In Italy, Ms. Segre is dismayed by a recent mass gathering of right-wing extremists giving the fascist salute, by crude remarks against migrants whose plight reminds her of her own, and by a right-wing government led by Giorgia Meloni , who has sentenced Italian racial laws and the horrors of the Holocaust, but who herself was raised in parties born from the ashes of fascism.
Reflecting on a cyclical view of history, Ms. Segre wonders if she has lived long enough to see history repeat itself.
“It’s nothing new,” she said, tracing a circle with her hands.
So Ms. Segre left the comfort of her living room – with a “Reserved for Grandma” pillow on the armchair, family photos (“that’s me and my father”), paintings, books and piles of Opera CD she loves — remembering again. On television shows, at universities where honorary degrees are awarded, and at the Milan Holocaust memorial, she once again tells a story she hoped she would no longer have to tell.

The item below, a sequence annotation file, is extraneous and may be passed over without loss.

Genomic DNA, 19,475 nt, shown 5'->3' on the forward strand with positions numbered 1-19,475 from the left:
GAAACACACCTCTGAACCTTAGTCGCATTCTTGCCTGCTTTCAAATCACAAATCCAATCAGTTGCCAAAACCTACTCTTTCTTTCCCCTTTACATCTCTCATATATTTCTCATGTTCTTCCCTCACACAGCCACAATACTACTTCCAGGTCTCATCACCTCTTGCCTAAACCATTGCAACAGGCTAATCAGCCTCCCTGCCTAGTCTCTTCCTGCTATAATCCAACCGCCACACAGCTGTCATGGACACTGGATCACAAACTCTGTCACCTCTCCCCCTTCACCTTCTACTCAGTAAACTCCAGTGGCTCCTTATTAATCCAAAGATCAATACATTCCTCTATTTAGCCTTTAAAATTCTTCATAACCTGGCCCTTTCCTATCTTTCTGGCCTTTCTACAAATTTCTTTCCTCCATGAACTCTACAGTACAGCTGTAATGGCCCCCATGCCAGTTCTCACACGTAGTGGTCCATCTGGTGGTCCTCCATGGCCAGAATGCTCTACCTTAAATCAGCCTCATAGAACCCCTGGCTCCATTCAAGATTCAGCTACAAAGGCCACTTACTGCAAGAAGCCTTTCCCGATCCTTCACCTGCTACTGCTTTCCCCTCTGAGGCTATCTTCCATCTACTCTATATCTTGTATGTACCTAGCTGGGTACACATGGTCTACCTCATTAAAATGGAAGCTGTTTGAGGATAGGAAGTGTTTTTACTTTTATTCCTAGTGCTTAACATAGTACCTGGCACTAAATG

Born in 1930 into a secular Jewish family in Milan, she lost her mother to a tumor when she was little. Her father, Alberto Segre, who worked in the family textile business, raised her with the help of his parents. He was so gentle, she said, that he stopped driving after accidentally hitting a beautiful bird on a mountain road.
An only child, she loved her friends at school, where she excelled at reading but abhorred arithmetic. In the evening, she fell asleep listening to her father, always present in the next room, turning the pages of his stamp collection.